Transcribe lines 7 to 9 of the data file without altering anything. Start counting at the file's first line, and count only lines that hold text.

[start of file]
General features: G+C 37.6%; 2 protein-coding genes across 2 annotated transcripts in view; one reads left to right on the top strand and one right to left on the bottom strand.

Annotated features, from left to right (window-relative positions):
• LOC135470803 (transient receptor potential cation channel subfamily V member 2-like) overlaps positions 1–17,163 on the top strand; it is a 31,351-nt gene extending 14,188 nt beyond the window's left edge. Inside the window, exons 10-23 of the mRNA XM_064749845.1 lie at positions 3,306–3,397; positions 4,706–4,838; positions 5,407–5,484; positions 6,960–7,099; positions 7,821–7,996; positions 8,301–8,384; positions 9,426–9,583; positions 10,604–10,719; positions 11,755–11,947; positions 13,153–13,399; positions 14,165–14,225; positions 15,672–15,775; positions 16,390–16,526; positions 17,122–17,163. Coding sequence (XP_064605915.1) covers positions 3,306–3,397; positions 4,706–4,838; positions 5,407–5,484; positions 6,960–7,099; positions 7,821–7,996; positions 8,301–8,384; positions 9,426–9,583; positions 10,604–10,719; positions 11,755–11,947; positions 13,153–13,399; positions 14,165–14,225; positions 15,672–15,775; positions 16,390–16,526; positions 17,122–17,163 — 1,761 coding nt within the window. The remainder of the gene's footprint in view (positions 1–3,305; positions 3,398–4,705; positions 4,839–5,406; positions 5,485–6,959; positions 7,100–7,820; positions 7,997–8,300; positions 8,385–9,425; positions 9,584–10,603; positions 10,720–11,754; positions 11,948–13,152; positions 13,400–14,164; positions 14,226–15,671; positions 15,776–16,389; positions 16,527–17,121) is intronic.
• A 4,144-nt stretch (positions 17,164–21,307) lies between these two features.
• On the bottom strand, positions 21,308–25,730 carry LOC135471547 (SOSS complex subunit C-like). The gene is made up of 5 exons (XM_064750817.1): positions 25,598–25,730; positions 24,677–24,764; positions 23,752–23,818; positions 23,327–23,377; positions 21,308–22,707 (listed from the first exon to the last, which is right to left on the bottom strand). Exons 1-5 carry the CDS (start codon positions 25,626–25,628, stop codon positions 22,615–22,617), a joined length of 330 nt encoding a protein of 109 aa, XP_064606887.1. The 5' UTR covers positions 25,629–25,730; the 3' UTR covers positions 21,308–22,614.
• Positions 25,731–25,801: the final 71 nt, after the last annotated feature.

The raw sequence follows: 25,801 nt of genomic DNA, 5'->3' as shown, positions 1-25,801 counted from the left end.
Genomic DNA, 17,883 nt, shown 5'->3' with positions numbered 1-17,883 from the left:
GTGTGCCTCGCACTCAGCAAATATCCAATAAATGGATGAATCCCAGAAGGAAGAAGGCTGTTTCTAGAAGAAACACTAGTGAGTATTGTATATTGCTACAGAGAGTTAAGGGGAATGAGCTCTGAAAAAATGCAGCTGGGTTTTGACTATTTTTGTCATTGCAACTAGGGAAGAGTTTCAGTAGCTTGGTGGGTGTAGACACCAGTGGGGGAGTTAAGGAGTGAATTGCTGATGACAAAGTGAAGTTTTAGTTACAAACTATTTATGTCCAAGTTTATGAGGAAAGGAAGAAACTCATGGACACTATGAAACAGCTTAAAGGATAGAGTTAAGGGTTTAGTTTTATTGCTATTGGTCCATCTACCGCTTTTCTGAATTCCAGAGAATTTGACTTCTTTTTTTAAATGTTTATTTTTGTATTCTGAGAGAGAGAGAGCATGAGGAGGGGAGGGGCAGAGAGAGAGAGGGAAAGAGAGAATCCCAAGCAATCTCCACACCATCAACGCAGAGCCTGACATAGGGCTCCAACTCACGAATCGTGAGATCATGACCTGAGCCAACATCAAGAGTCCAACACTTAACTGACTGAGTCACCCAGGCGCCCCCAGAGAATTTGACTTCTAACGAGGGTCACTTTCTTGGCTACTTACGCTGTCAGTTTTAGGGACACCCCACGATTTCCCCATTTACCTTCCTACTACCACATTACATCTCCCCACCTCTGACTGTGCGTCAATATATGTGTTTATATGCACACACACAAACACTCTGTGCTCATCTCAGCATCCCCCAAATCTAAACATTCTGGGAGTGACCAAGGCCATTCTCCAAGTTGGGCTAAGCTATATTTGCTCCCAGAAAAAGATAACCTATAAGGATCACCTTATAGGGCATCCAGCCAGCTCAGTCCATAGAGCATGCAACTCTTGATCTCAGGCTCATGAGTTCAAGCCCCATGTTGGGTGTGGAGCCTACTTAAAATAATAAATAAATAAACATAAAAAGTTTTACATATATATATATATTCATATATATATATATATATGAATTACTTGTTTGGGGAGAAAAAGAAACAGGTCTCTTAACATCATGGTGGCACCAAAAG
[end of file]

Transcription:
The raw sequence follows: 25,801 nt of genomic DNA, 5'->3' as shown, positions 1-25,801 counted from the left end.
Genomic DNA, 17,883 nt, shown 5'->3' with positions numbered 1-17,883 from the left:
GTGTGCCTCGCACTCAGCAAATATCCAATAAATGGATGAATCCCAGAAGGAAGAAGGCTGTTTCTAGAAGAAACACTAGTGAGTATTGTATATTGCTACAGAGAGTTAAGGGGAATGAGCTCTGAAAAAATGCAGCTGGGTTTTGACTATTTTTGTCATTGCAACTAGGGAAGAGTTTCAGTAGCTTGGTGGGTGTAGACACCAGTGGGGGAGTTAAGGAGTGAATTGCTGATGACAAAGTGAAGTTTTAGTTACAAACTATTTATGTCCAAGTTTATGAGGAAAGGAAGAAACTCATGGACACTATGAAACAGCTTAAAGGATAGAGTTAAGGGTTTAGTTTTATTGCTATTGGTCCATCTACCGCTTTTCTGAATTCCAGAGAATTTGACTTCTTTTTTTAAATGTTTATTTTTGTATTCTGAGAGAGAGAGAGCATGAGGAGGGGAGGGGCAGAGAGAGAGAGGGAAAGAGAGAATCCCAAGCAATCTCCACACCATCAACGCAGAGCCTGACATAGGGCTCCAACTCACGAATCGTGAGATCATGACCTGAGCCAACATCAAGAGTCCAACACTTAACTGACTGAGTCACCCAGGCGCCCCCAGAGAATTTGACTTCTAACGAGGGTCACTTTCTTGGCTACTTACGCTGTCAGTTTTAGGGACACCCCACGATTTCCCCATTTACCTTCCTACTACCACATTACATCTCCCCACCTCTGACTGTGCGTCAATATATGTGTTTATATGCACACACACAAACACTCTGTGCTCATCTCAGCATCCCCCAAATCTAAACATTCTGGGAGTGACCAAGGCCATTCTCCAAGTTGGGCTAAGCTATATTTGCTCCCAGAAAAAGATAACCTATAAGGATCACCTTATAGGGCATCCAGCCAGCTCAGTCCATAGAGCATGCAACTCTTGATCTCAGGCTCATGAGTTCAAGCCCCATGTTGGGTGTGGAGCCTACTTAAAATAATAAATAAATAAACATAAAAAGTTTTACATATATATATATATTCATATATATATATATATATGAATTACTTGTTTGGGGAGAAAAAGAAACAGGTCTCTTAACATCATGGTGGCACCAAAAG